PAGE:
There's fresh crab, live from the tank, and bowls of miniature clams ready for frying in a spicy sauce with garlic and lime. The air smells of...

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PENANG, Malaysia — There’s fresh crab, live from the tank, and bowls of miniature clams ready for frying in a spicy sauce with garlic and lime.

The air smells of roasted ducks and skewers of charcoal-grilled chicken. One stall sells herbal soup; another grills seafood on a stick.

Welcome to the Red Garden Food Paradise, our neighborhood hawkers center.

“Hello Dolly” plays on the boom box. We hear it from our hotel room next door. Might as well stop by and see what’s going on.

Claim one of the white plastic tables and take note of the number on the side. Then go from stall to stall, giving the cook your table number and ordering in small, medium or large portions — clams, the oyster omelet, fried rice, stuff eggplant, chicken satay.

Sit down and put in your drink order to the guy in the red shirt in charge of cleaning off the tables. Try the lime juice spiked with a sour plum to wash away the heat. Then wait for your food to arrive. Pay when it does — maybe the equivalent of $10- $12 for everything, including beer.

Malaysians seem to be constantly eating. Miss the street food here and you miss a nightly movable feast that takes place on street corners and outdoor food courts like this one called hawkers centers.

Books have been written about Penang’s hawkers. Most started out as traveling pushcart vendors hawking their food from portable kitchens with stoves powered by gas canisters.

Lately things became more organized with licensed vendors operating permanent stalls in centers like Red Garden where hygiene standards are high.

Locals seek out their favorite hawkers for the best oyster omelets or laksa, a noodle soup of fish, tamarind juice, pineapple and mint.

Red Garden is a fairly new center with a fun atmosphere, but it’s geared more toward tourists in the surrounding hotels than purists.

Real foodies would probably be happier at a local spot such as New Lane Hawkers Centre — crowded and chaotic — with tasty duck meat noodle soup ($1) and wet spring rolls (also $1) stuffed with tofu and turnip.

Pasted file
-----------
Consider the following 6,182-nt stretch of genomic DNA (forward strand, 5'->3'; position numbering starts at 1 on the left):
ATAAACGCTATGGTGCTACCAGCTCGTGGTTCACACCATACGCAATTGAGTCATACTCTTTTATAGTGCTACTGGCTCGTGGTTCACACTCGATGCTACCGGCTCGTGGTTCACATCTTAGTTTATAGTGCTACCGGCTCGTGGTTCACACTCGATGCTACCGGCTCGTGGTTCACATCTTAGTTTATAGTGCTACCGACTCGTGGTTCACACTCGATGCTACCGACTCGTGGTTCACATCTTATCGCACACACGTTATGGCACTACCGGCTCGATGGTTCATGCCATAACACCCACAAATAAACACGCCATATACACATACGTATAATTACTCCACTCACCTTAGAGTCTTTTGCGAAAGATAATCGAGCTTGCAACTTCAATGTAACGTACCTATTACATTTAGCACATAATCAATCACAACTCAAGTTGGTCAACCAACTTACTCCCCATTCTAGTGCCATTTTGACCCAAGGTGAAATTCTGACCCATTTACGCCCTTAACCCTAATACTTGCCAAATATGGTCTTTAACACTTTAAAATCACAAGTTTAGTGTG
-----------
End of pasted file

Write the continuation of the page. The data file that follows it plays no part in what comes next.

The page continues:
Eating this way is an easy way to meet local people. Our favorite place so far for this is the bright and clean Espalande Food Centre on the seafront at Fort Cornwallis in the old British colonial district.

Malay Muslim families and students from a nearby school gather here in the late afternoons for snacks and drinks.

When I asked one family if they minded if I took their picture, they invited us to sit down with them and sample their Singapore duck.

Penang has good restaurants, and it’s nice to relax in the air conditioning, so sometimes we combine a meal with a street stop for tea or dessert after.

We’ve become regulars at Bala Murugan’s drink shop in Little India where we go for 25-cent cups of hot tea sweetened with condensed milk, and nasi lemak, triangle-shaped packets of banana leaves stuffed with rice, coconut and fish.

Searching for dessert after dinner one night along the Gurney Drive seafront, we stopped at a cafe specializing in Indian cooking, called nasi kandar, a combo of Malay and Indian cuisine.

The concept came about when nasi (rice) hawkers would balance a kandar (a pole with containers on both ends) on their shoulders and sell their wares.

The Pakistani owner waved us in. He hoped we’d order dinner, of course, but all we wanted was the honey ice cream we saw advertised on his sign board.

What we got was a thin pancake filed with warm bananas and topped with ice cream drizzled with honey.


Carol Pucci: